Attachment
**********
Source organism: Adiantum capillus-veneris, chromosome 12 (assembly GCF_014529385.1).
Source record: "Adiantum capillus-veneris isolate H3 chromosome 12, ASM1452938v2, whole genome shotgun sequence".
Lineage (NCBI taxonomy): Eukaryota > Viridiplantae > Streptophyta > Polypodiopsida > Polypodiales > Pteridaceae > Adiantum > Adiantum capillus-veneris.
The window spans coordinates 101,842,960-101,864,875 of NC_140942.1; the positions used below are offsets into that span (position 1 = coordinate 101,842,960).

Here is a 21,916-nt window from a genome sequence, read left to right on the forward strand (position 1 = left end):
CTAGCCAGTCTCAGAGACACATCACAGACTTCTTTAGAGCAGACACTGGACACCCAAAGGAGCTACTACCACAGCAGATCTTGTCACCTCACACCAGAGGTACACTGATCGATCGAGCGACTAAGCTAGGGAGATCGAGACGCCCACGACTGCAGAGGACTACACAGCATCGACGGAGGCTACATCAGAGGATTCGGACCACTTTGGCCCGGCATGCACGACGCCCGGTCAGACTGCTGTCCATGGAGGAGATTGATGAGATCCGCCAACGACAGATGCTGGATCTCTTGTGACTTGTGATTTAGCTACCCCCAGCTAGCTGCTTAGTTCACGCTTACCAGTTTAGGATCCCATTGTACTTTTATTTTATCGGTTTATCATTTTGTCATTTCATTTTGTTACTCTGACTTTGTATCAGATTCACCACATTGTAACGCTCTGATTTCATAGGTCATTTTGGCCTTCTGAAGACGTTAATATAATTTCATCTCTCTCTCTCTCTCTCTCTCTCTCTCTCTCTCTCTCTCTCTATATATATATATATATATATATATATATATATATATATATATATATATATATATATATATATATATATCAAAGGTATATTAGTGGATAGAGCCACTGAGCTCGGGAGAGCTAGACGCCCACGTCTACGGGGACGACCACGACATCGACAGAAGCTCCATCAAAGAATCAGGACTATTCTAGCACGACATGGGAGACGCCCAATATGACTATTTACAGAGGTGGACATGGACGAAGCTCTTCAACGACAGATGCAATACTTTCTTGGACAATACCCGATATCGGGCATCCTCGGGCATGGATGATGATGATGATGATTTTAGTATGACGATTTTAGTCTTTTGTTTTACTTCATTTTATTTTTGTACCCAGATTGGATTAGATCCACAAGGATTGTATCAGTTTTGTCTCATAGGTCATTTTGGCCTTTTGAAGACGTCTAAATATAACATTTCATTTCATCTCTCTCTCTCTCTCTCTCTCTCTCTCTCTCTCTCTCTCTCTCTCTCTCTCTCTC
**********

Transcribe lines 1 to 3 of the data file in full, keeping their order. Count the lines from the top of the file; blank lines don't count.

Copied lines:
Source organism: Adiantum capillus-veneris, chromosome 12 (assembly GCF_014529385.1).
Source record: "Adiantum capillus-veneris isolate H3 chromosome 12, ASM1452938v2, whole genome shotgun sequence".
Lineage (NCBI taxonomy): Eukaryota > Viridiplantae > Streptophyta > Polypodiopsida > Polypodiales > Pteridaceae > Adiantum > Adiantum capillus-veneris.